One of the best ways to understand the potential of the Google Assistant is to watch how fast the voice-activated helper can now bring up Beyonce's Instagram page.
"Hey, Google," says Meggie Hollenger, a Google program manager, using the wake words that trigger the software on her smartphone. Then it's off to the races as she shoots off 12 commands in rapid-fire succession.
"Open the New York Times … Open YouTube … Open Netflix … Open Calendar … Set a timer for 5 minutes … What's the weather today? … How about tomorrow? … Show me John Legend on Twitter … Show me Beyoncé on Instagram … Turn on the flashlight … Turn it off … Get an Uber to my hotel."
As she asks each question, the phone pops up the new information. The whole sequence takes 41 seconds. She doesn't have to repeat the wake words between commands. When she makes the request to see what Beyonce is up to, the Assistant not only launches the Instagram app, it automatically takes us directly to the pop star's page so I can see the latest photos she's shared with her 127 million followers. Likewise, when Hollenger asks for an Uber, the software already knows where she's staying.
Three years after CEO Sundar Pichai introduced his AI-driven virtual assistant to the world, Google is previewing the "next-generation" of the Assistant at its annual I/O developer conference on Tuesday. The Google Assistant can now deliver answers up to 10 times faster than it did before. A big boost of speed could help turn around the perception that voice assistants are too laggy and inaccurate. That's a big deal if companies like Google and Amazon want to take these digital helpers further into the mainstream.
Making Google Assistant a success is key for the world's biggest search service, which delivers answers to over a trillion searches a year. Many of us are moving away from looking for information by typing on our computers and are instead talking to our smartphones and smart speakers. Google is now racing with Amazon, and its Alexa voice assistant, and Apple, with Siri, to give us the instant gratification we increasingly expect from our always-connected devices.
That's why Google invited me to its global headquarters in Mountain View, California, a few days before I/O to see the biggest update yet of its make-or-break Assistant.
It's fascinating -- and a little bit scary.
The next-gen digital assistant is the headliner in a new slate of features that showcase Google's world-class artificial intelligence and engineering chops. The Assistant isn't only faster, but smarter, with Google counting on breakthroughs it's made in neural network research and speech recognition over the past five years to set itself apart from rivals.
And it's getting more personal. You'll be able to add family members to a list of close contacts. When you ask the Assistant for directions to your mom's house, for instance, it knows who your mom is and where she lives. Another feature, an update to last year's eerily human-sounding Duplex voice concierge, lets the Assistant automatically fill out forms on the web after you make a verbal request for actions like booking a rental car or ordering movie tickets.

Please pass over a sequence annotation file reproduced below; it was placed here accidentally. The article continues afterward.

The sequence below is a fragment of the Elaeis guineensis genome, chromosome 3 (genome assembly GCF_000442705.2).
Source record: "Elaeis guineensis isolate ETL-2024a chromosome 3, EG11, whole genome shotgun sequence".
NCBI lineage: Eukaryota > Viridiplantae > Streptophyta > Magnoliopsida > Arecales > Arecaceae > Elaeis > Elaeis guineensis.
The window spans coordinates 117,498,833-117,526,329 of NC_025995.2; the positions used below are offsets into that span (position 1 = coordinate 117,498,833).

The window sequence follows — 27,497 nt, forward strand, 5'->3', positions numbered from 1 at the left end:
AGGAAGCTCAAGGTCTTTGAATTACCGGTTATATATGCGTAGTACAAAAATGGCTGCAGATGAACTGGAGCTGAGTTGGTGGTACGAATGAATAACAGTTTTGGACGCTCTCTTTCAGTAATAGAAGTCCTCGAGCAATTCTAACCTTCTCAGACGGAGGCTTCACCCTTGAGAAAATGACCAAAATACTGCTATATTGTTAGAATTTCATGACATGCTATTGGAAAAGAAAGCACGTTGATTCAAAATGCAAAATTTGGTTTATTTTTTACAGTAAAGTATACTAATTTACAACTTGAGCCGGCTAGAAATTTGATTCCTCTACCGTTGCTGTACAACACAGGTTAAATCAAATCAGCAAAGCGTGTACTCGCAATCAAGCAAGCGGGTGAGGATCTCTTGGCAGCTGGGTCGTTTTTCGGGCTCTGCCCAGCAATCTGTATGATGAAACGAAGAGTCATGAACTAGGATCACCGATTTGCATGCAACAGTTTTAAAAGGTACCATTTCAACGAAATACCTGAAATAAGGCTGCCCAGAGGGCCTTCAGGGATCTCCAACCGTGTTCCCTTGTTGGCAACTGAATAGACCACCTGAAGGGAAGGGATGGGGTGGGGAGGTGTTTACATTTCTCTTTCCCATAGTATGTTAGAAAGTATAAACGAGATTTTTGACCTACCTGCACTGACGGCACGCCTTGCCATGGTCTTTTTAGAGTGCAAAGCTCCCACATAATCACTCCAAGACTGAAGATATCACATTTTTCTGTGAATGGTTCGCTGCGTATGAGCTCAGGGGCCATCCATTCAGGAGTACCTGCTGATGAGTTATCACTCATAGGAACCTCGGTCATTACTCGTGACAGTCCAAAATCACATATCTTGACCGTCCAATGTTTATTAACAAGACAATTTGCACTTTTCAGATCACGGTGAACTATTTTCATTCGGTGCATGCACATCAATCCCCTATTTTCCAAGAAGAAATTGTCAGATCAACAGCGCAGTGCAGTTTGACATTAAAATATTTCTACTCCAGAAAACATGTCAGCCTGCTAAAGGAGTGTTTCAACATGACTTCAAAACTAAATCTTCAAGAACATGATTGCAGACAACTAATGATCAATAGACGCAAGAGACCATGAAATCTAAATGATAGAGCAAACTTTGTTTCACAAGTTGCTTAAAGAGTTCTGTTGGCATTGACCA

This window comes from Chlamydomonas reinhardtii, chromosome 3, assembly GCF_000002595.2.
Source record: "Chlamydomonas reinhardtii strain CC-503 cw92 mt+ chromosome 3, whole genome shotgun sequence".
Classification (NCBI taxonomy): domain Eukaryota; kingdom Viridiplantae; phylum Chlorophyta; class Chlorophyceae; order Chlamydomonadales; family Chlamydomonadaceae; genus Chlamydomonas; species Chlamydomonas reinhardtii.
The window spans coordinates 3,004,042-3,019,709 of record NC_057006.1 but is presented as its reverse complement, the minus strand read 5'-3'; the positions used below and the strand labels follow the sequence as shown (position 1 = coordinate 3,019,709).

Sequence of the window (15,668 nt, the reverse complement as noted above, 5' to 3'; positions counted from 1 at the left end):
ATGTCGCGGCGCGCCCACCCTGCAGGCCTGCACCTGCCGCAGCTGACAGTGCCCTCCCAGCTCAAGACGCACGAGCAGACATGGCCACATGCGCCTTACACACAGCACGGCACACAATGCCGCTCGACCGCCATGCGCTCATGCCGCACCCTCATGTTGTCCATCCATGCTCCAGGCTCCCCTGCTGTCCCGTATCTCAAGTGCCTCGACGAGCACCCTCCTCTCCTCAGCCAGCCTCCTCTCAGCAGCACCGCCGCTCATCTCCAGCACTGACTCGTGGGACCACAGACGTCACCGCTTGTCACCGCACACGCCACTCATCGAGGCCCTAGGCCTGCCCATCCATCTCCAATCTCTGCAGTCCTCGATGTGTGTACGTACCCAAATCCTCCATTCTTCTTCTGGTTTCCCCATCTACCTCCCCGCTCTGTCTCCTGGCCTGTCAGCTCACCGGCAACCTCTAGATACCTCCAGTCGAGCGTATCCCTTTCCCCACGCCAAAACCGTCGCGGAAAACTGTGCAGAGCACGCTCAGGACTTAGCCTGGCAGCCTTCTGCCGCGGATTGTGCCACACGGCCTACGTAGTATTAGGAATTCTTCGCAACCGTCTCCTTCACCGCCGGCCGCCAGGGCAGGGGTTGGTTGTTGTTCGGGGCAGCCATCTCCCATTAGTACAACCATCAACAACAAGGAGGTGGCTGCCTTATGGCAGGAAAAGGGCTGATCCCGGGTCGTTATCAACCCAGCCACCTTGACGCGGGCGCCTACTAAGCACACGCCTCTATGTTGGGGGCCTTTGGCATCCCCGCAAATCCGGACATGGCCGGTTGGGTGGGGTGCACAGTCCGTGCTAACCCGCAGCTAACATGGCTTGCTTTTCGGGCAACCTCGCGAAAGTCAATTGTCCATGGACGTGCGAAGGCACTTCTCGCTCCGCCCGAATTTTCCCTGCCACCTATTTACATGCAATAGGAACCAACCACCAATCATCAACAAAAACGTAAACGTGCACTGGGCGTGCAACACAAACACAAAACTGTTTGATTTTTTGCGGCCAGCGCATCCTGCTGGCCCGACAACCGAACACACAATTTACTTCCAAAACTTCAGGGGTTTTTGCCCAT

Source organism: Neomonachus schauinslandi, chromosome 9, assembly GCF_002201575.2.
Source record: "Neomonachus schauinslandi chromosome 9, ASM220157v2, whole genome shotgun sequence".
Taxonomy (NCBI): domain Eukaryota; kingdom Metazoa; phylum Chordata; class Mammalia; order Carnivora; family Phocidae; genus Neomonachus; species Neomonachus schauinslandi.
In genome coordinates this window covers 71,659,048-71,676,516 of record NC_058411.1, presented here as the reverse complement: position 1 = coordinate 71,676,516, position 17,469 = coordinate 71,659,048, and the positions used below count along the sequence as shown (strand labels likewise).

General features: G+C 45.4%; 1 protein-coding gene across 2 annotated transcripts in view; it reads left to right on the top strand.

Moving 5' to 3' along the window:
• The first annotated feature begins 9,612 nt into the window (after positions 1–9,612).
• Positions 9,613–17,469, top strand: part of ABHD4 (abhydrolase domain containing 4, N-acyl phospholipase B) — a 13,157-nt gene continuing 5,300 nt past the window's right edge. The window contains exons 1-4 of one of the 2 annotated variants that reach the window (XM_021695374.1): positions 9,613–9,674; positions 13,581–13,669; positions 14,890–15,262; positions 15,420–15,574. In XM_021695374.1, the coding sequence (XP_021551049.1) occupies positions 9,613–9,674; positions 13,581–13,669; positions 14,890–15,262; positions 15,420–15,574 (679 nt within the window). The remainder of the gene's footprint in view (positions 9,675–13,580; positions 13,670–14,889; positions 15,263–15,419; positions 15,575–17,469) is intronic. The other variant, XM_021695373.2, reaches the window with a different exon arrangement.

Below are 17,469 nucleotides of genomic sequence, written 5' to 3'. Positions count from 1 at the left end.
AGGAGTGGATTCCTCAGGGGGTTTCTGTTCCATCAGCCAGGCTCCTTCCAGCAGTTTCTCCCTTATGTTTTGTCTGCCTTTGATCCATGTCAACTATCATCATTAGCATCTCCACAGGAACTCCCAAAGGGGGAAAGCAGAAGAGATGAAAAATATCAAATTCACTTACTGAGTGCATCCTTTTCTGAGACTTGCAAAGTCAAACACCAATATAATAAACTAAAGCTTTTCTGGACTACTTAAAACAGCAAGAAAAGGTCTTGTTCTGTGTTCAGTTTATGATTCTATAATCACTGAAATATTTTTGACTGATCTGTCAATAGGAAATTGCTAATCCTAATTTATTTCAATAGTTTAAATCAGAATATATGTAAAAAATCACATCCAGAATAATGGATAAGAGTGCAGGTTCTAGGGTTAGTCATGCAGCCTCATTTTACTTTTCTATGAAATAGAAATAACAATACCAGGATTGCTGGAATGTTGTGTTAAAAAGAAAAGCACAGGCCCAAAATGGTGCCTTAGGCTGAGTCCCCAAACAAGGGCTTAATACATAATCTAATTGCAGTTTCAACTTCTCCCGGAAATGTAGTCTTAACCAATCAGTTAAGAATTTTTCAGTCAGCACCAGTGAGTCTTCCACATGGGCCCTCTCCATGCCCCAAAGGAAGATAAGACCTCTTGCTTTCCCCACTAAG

"We could potentially see a world where actually talking to the system is a lot faster than tapping on the phone," says Manuel Bronstein, vice president of product for the Google Assistant. "And if that happens -- when that happens -- you could see more people engaging."
But all that highlights the massive cache of data Google already holds on billions of people across the planet. It also underscores how much more personal information it's going to need to collect from us to bring the true vision of Google Assistant to life.
The Assistant is now on 1 billion devices, mostly because it comes preinstalled on phones running Android, the world's most popular mobile operating system. Many of Google's other services -- Gmail, YouTube, Maps, the Chrome browser -- also serve more than 1 billion people a month. All these services are useful and innovative, but their lifeblood is the data you feed the company every day through your search history, email inbox, video viewing habits and driving directions.
Of course, this is all predicated on the Assistant actually working as billed. Google wouldn't let me try it for myself, and my colleagues and I weren't allowed to video record the demo. Instead, Google provided us with a preshot marketing video. Hollenger also read from a script, following a cheat sheet of written commands. So it's unclear how deft the software would be in carrying out the sometimes meandering requests of regular people on their mobile phones and smart home devices.
The demo even had a few stumbles. While the jumps from app to app are snappy, Hollenger had to repeat queries once or twice because the software didn't process her requests on the first try. In other demos, though, Hollenger used the Assistant to dictate texts and emails with hyper accuracy. The system can also tell the difference between what she wants written in the email and what's a general command. For example, when she says, "Send it," the software sends the email instead of typing "Send it" in the email body.